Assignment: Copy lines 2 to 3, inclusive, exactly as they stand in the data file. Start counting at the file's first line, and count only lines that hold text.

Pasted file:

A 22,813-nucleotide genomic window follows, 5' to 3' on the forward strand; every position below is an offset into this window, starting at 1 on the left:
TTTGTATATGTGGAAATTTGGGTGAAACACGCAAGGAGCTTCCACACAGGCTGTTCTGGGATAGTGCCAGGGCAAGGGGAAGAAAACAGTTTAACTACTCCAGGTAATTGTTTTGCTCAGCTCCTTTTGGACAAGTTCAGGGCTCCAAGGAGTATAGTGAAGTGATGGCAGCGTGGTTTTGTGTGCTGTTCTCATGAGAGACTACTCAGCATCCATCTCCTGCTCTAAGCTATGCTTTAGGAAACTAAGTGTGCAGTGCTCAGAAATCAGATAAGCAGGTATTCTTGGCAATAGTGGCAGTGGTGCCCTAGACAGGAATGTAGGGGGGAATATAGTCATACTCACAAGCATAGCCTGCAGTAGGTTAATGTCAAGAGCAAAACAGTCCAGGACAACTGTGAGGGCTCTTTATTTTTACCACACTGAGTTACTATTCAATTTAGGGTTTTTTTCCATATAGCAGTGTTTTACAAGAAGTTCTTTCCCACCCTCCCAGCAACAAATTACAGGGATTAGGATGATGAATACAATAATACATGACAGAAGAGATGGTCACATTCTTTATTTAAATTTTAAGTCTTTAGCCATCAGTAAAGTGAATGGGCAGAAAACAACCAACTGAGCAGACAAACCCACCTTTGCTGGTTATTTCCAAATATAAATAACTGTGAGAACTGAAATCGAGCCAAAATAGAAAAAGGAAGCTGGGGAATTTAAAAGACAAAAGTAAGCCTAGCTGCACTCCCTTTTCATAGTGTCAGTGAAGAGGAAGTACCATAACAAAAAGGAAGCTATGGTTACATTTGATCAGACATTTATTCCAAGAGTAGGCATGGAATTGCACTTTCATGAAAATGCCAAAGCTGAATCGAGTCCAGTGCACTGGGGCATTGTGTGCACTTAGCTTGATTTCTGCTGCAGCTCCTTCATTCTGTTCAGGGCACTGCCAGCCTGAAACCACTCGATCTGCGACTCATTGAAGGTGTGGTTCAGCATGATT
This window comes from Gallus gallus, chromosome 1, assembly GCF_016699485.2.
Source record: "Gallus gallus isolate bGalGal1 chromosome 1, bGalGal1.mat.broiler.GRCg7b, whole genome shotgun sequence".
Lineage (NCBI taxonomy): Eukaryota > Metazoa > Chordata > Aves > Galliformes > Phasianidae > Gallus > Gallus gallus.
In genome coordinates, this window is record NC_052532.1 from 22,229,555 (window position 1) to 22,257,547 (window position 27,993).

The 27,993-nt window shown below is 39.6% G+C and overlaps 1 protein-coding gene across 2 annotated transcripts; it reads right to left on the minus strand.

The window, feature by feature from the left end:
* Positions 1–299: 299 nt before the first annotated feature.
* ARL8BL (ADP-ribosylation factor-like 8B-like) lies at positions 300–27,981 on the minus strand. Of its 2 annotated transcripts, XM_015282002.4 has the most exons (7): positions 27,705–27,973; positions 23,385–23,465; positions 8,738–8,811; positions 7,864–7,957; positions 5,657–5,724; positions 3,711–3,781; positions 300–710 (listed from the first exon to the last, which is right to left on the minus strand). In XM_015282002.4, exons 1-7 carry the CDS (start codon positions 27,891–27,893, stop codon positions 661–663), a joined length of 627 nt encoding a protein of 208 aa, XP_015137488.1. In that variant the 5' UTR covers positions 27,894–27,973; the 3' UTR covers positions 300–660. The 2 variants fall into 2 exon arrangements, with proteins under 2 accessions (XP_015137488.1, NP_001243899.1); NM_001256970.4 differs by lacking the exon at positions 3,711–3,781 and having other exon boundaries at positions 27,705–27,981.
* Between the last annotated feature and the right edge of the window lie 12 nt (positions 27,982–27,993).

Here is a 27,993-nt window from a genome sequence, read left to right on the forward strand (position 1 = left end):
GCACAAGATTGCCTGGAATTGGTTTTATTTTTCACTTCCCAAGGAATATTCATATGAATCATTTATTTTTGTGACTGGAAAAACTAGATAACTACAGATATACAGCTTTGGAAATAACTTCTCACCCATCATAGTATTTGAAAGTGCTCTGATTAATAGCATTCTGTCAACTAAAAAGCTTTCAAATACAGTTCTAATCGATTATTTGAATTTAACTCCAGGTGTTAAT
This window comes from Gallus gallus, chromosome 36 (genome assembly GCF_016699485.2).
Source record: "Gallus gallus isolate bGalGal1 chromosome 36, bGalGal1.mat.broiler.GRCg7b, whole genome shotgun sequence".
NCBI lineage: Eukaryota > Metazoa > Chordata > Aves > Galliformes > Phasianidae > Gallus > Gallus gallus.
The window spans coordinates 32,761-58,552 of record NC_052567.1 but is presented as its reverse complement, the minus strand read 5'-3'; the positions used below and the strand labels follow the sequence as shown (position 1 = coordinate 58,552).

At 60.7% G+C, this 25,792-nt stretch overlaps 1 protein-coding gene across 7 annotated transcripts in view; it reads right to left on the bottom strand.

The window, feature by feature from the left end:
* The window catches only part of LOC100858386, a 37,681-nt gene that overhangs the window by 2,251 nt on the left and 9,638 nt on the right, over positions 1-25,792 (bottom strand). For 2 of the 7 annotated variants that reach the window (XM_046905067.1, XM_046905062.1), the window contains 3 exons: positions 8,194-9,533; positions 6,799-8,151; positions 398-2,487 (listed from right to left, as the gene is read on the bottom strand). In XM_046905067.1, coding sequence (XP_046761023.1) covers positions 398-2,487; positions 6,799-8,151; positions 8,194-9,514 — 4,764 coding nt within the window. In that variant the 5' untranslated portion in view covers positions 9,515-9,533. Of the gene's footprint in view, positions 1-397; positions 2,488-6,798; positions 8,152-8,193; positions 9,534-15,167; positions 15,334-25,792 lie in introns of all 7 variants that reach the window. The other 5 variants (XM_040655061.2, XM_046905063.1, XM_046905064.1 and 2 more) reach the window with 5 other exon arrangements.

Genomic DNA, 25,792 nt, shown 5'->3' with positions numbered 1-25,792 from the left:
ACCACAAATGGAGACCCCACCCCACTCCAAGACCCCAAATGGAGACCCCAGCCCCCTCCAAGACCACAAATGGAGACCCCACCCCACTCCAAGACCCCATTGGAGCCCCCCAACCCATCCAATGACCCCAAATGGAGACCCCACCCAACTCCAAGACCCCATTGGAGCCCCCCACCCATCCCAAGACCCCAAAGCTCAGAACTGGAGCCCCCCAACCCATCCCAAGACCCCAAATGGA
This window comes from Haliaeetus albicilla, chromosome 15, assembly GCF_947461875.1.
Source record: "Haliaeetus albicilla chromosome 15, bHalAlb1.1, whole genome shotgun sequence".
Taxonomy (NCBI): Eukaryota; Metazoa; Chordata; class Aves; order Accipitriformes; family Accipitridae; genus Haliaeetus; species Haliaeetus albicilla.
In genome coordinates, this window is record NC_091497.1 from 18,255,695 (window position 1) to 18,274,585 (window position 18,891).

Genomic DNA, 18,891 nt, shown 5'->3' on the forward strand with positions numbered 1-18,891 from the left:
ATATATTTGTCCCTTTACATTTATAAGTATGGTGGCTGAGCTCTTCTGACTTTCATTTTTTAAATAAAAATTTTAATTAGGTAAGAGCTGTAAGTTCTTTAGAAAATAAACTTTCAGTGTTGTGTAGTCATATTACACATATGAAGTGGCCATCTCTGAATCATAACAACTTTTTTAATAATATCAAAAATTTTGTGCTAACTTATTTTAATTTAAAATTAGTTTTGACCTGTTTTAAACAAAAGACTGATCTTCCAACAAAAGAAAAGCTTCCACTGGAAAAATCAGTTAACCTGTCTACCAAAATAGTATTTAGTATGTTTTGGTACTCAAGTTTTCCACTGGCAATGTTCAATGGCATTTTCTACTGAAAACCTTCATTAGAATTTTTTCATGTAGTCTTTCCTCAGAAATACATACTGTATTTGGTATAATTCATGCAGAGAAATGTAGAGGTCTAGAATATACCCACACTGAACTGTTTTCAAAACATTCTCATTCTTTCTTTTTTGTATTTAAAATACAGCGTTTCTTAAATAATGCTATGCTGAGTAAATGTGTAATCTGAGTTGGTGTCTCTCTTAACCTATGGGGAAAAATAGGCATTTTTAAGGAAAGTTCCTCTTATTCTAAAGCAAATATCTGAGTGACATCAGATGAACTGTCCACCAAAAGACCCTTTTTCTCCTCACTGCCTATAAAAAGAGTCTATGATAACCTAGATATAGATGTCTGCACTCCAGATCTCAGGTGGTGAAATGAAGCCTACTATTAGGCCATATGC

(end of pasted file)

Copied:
TTTGTATATGTGGAAATTTGGGTGAAACACGCAAGGAGCTTCCACACAGGCTGTTCTGGGATAGTGCCAGGGCAAGGGGAAGAAAACAGTTTAACTACTCCAGGTAATTGTTTTGCTCAGCTCCTTTTGGACAAGTTCAGGGCTCCAAGGAGTATAGTGAAGTGATGGCAGCGTGGTTTTGTGTGCTGTTCTCATGAGAGACTACTCAGCATCCATCTCCTGCTCTAAGCTATGCTTTAGGAAACTAAGTGTGCAGTGCTCAGAAATCAGATAAGCAGGTATTCTTGGCAATAGTGGCAGTGGTGCCCTAGACAGGAATGTAGGGGGGAATATAGTCATACTCACAAGCATAGCCTGCAGTAGGTTAATGTCAAGAGCAAAACAGTCCAGGACAACTGTGAGGGCTCTTTATTTTTACCACACTGAGTTACTATTCAATTTAGGGTTTTTTTCCATATAGCAGTGTTTTACAAGAAGTTCTTTCCCACCCTCCCAGCAACAAATTACAGGGATTAGGATGATGAATACAATAATACATGACAGAAGAGATGGTCACATTCTTTATTTAAATTTTAAGTCTTTAGCCATCAGTAAAGTGAATGGGCAGAAAACAACCAACTGAGCAGACAAACCCACCTTTGCTGGTTATTTCCAAATATAAATAACTGTGAGAACTGAAATCGAGCCAAAATAGAAAAAGGAAGCTGGGGAATTTAAAAGACAAAAGTAAGCCTAGCTGCACTCCCTTTTCATAGTGTCAGTGAAGAGGAAGTACCATAACAAAAAGGAAGCTATGGTTACATTTGATCAGACATTTATTCCAAGAGTAGGCATGGAATTGCACTTTCATGAAAATGCCAAAGCTGAATCGAGTCCAGTGCACTGGGGCATTGTGTGCACTTAGCTTGATTTCTGCTGCAGCTCCTTCATTCTGTTCAGGGCACTGCCAGCCTGAAACCACTCGATCTGCGACTCATTGAAGGTGTGGTTCAGCATGATT
This window comes from Gallus gallus, chromosome 1, assembly GCF_016699485.2.